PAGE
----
1. Understand that emotions are integral to writing. I read an interesting excerpt last week from the book Emotions, Learning and the Brain by Mary Helen Immordino-Yang. In her book, she argues that it’s neurobiologically impossible to build memories, engage complex thoughts, or make meaningful decisions without emotion. “We feel social relationships and appreciate intellectual achievements using the same brain systems that sense and regulate our guts and viscera, adjust our blood chemistry and hormones, and conjure our awareness and consciousness,” she writes. “No wonder our creations, reputations, cultural ideals, and personal relationships, including those in educational contexts, have such amazing psychological power.” Her core argument is that emotions are integral to education, but I argue that they’re equally important for writing.

It’s important not to ignore your emotions — especially not such important ones as deep boredom or a vast lack of enthusiasm. Instead, your job as a writer is to find a way to develop an interest in your topic. Above all, remember that if you are bored when you’re writing, your readers will surely be bored when they’re reading.

How do you get yourself more interested in a topic you need to write about? We can all learn from each other so, please, share your thoughts with my readers and me in the “comments” section below. Anyone who comments on today’s post (or any others) by Oct. 31/16 will be put in a draw for a copy of the novel Circling the Sun by Paula McLain. Please, scroll down to the comments, directly underneath the “related posts” links, below. Note that you don’t have to join the commenting software to post. See here to learn how to post as a guest.

Posted October 25th, 2016 in Power Writing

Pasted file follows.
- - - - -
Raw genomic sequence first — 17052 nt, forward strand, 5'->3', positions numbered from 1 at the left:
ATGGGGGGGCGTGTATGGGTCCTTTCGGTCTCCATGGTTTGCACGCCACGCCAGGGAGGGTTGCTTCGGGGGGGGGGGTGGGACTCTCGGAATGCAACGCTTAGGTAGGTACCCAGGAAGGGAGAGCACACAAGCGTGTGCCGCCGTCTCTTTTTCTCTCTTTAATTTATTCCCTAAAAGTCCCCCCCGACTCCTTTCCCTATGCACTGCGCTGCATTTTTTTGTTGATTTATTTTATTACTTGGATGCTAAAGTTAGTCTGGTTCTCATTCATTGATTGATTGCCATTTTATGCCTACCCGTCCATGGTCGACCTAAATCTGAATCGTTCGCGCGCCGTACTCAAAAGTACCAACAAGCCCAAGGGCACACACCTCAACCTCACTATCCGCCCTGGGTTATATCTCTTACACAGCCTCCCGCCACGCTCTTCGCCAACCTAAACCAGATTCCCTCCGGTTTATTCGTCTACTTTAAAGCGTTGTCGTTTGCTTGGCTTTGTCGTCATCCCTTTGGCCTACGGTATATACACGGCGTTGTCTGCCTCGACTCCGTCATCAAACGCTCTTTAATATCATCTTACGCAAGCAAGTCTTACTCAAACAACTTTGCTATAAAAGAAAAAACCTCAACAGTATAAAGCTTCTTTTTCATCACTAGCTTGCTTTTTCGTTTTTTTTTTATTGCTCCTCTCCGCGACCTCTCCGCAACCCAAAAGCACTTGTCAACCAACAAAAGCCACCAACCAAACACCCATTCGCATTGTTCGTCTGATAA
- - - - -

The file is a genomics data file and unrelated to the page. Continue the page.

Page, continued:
• Paul Schratz

    This is terrific. I’ll be sharing it with my kids…it’s almost like you wrote it for them!

    • Thanks for your kind words, Paul. Probably the best thing to suggest is to get them to TALK to someone who is interested in the topic. Kids like strategies that are fast and easy and talking definitely hits both of those marks.

  • Devon Lowery

    Super helpful! I’m currently in school and one class in particular includes quite a bit of writing on a topic that doesn’t interest me all that much. These tips will definitely help!

    • For me, that subject was genetics. I have a degree in political science but was forced by my university to take one science class. I selected genetics because it was a special class designed for arts students. But it was really DIFFICULT for me to develop any interest in it. (I didn’t know about these tips back then!)

  • Nandita Singh

    True ! The reference to negative chatter is interesting ! It applies to me not only while writing but also to other tasks that I find boring. Positive attitude which means ‘looking for a solution’ is crucial. That is what I gain from reading your post today. Thanks !

    • Yes, our inner negative chatter affects many parts of our lives. Over the years I’ve tried to become increasingly conscious of what I’m “saying” to myself. Even just the awareness of it is a helpful first step.

  • Vinay Kulkarni

    NIce Blog. Does Really Music help in writing ?

    • Some people find it does. As I said, I use it only BEFORE writing but there’s some evidence that certain kinds of music (Bach and Mozart, as I recall) that helps a great many people.

  • Marshall

    Daphne;

    From my knothole, this is one of your best.

    As the world’s third greatest procrastinator, I have a heck of a time getting going, even on things I like.

    My mental trick on myself is to say “I’ll just do this little part for now.” Usually I’ll end up doing more and often as not a lot more. The book I’m in the closing stages of publishing got written using this bit of self-deception innumerable times.

    Marshall

    • Yes, what you describe as “self-deception” can be amazingly effective! Thanks for sharing this idea.

  • Raquel Leao

    Hello Daphne;

    I really liked this text, specially the part where you say interest is the result of an act. I am gonna keep that on mind as a great life advice.
    You explained many brain functions that are complex to understand in such a great way.

    Thank you:)
    Raquel Leao